I think sometimes those valleys can be stunted by having a quality routine and sticking with it. And again the same thing goes for success. This is a hard game to play. Everybody is going to go through their ups and downs. When you do have success, it's not permanent. Success is not permanent, in this game or any game. I don't care what you're playing, because it's all 'What have you done for me lately?' You're only as good as your last outing. Cliché after cliché, but it's true. You want to go out there with that. The biggest thing is going out there and knowing that you did everything that you could on that day to be as successful as possible, and have the percentages fall in your favor. If it does fall in your favor, that's great and you move onto the next outing. If it doesn't, you leave knowing you did everything you could.
TB: One thing that struck me last year was your utter confidence that this was not a fluke what you were doing. There were reasons for it. Where did that come from last year?
RH: I think it was consistency in my delivery, consistency with my routine, trust in my release point. Again, it's something that's translated over from, and I hate to say this, but you don't take one year and say, 'I want to do what I did last year' or one game and go into the next game, 'If I can only pitch like that…'. No. Every game is its own separate entity, and every year is its own separate entity.
I know it, I've lived it, I know exactly what it's like to say, 'I just want to do what I did last year,' which is a big mistake. It's a different year and a new routine. Sometimes it could be a new team. It can be all these uncontrollables. The biggest thing that you can control is what you're doing right now in the moment. So we talked about that last year — staying in the moment, staying within that pitch and not wavering from that consistency and conviction within each pitch. And for me, that's what keeps me consistent. Once you continue to do that and you continue to work every single day, you're training your muscle memory and you're training all those things that are really positive to have the most success that you can have.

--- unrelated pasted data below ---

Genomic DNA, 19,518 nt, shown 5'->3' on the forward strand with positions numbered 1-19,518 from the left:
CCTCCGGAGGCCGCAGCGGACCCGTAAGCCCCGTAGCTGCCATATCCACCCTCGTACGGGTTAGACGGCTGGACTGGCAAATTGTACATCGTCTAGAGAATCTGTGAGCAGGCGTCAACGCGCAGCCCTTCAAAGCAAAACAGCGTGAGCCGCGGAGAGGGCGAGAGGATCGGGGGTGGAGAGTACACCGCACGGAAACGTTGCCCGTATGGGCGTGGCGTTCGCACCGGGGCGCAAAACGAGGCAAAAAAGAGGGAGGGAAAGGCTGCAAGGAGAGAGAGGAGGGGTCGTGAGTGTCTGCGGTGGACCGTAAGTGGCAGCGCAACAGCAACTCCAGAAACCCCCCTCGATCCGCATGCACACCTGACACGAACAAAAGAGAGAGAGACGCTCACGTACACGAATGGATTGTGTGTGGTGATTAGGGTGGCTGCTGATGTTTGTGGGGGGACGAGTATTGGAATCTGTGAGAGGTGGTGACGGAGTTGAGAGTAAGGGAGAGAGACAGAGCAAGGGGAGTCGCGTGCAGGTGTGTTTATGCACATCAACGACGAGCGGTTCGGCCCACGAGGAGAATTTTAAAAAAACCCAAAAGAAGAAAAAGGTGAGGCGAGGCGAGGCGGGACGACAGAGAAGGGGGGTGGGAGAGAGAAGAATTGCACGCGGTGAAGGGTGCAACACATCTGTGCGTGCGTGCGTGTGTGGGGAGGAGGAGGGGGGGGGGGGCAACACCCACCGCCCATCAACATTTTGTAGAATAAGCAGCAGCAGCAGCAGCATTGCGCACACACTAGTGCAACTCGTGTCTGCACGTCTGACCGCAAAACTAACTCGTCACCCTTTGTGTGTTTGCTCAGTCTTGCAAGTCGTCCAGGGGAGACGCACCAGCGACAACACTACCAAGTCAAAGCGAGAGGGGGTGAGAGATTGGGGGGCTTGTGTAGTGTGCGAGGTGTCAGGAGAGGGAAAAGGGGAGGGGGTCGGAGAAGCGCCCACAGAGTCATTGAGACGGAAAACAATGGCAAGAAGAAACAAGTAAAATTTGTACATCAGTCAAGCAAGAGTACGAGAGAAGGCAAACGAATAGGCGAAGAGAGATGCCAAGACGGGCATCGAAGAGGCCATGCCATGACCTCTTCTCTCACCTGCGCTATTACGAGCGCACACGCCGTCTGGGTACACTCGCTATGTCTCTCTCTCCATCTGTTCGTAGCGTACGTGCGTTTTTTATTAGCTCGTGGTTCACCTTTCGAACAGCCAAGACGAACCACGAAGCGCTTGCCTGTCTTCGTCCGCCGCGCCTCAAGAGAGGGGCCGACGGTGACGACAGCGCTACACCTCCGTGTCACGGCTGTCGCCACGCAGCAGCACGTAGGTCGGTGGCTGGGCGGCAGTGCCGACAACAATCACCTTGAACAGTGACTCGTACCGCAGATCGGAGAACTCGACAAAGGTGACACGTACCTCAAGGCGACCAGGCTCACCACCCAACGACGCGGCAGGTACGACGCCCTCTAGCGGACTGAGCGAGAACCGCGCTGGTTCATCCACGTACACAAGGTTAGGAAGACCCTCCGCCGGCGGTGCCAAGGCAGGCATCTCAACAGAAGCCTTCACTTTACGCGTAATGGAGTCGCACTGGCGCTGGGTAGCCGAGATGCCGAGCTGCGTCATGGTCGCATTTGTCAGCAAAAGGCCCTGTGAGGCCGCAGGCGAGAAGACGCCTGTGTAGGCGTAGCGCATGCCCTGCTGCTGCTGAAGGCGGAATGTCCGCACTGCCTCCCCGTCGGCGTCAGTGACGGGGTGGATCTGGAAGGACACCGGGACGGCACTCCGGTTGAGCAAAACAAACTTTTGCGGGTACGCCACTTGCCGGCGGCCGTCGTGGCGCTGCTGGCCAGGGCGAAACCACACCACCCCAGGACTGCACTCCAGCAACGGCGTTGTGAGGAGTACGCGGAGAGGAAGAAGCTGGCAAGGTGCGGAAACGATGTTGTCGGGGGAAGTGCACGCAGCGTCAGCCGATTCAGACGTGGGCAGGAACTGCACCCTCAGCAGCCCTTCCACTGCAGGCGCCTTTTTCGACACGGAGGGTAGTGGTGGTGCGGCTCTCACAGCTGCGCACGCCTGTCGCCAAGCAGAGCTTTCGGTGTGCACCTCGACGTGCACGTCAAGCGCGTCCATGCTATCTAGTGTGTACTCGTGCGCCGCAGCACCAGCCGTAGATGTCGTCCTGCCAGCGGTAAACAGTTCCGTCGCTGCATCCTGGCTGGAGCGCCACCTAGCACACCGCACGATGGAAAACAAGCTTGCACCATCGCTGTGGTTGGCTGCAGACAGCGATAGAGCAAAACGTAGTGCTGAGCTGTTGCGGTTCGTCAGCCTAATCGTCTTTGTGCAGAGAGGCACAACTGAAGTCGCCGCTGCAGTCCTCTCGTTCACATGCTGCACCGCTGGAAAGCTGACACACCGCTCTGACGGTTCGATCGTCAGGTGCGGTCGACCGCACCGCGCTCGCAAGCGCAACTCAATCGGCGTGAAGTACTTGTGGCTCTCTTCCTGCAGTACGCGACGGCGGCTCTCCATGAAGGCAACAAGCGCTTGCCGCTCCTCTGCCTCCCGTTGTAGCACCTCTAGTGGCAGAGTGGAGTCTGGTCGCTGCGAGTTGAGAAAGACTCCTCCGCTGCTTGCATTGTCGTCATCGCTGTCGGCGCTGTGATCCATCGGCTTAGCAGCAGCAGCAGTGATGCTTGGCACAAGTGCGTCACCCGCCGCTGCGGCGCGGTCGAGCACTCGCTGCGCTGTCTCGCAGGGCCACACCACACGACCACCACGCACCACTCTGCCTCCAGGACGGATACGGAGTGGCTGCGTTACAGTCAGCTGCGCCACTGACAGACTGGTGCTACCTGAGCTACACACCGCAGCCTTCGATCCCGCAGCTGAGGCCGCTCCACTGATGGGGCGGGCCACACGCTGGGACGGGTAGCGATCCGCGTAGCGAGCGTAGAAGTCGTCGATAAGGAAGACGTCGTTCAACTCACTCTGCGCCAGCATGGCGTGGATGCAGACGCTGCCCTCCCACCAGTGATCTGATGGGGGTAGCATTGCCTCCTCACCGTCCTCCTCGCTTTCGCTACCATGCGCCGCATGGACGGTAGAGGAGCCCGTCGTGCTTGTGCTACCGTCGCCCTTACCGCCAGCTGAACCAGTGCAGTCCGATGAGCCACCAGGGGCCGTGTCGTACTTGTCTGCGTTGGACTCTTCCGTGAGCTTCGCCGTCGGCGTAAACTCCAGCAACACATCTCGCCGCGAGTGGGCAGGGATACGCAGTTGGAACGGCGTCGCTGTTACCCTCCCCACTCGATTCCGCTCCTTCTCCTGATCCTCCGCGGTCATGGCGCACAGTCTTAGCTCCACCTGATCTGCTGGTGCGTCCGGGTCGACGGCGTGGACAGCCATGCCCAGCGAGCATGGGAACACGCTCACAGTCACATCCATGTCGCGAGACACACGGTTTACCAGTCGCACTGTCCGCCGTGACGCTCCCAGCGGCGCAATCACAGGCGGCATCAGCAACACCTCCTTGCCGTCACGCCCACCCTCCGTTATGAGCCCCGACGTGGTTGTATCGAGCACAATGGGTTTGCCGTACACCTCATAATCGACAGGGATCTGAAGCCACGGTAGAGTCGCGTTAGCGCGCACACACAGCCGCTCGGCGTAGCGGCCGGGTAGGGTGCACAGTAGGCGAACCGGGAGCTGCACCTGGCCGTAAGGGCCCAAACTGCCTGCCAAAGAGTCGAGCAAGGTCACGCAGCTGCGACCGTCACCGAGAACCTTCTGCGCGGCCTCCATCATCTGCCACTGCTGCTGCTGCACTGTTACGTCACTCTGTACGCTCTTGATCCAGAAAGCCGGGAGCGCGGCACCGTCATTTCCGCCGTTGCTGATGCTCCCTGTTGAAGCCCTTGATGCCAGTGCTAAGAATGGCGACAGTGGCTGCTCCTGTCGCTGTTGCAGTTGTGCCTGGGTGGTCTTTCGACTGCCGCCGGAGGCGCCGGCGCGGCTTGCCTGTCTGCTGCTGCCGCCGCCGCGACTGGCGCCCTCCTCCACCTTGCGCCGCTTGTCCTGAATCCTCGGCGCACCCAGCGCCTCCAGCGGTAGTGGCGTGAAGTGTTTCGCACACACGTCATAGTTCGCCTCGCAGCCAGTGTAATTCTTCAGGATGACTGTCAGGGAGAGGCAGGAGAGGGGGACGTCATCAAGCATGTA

I mean, I'm sitting here watching Marcus Semien work with Ron Washington. They've been doing that every single day since Day One of spring training, and this guy has gotten so much better. It reinforces how important it is to do the work.
TB: You're mentioning things like pitch axis, horizontal and vertical planes. Is physics something you were interested in when you were in school?
RH: No, not really. But how much it applies to your profession piques your interest and sparks something.
TB: You mentioned the creative process of pitching. How much are you enjoying that, now that you are being a bit more creative on the mound?
RH: I do, especially on those days where you have exceptional feel. I enjoy going out there and having that freedom to be able to create. It's something that is exciting every time I go out there. You can't recreate outings after; you can't have the same outing twice. Every outing is its own separate outing. But depending upon how the feel is for that day, you can be a little bit more creative than some outings. What I mean by that is I can change the shape of my breaking balls more than outings where I didn't have that great feel.
TB: Beyond the financial stuff, what does it mean to you to have this kind of success at this point in your career?
RH: To me, it's just continue to put the work in. If you work every single day and you put the time in and the work in, if you have a passion for something you do and you follow it, it reinforces moving forward and not giving up.
Tim Britton is a Red Sox beat writer for the Providence Journal.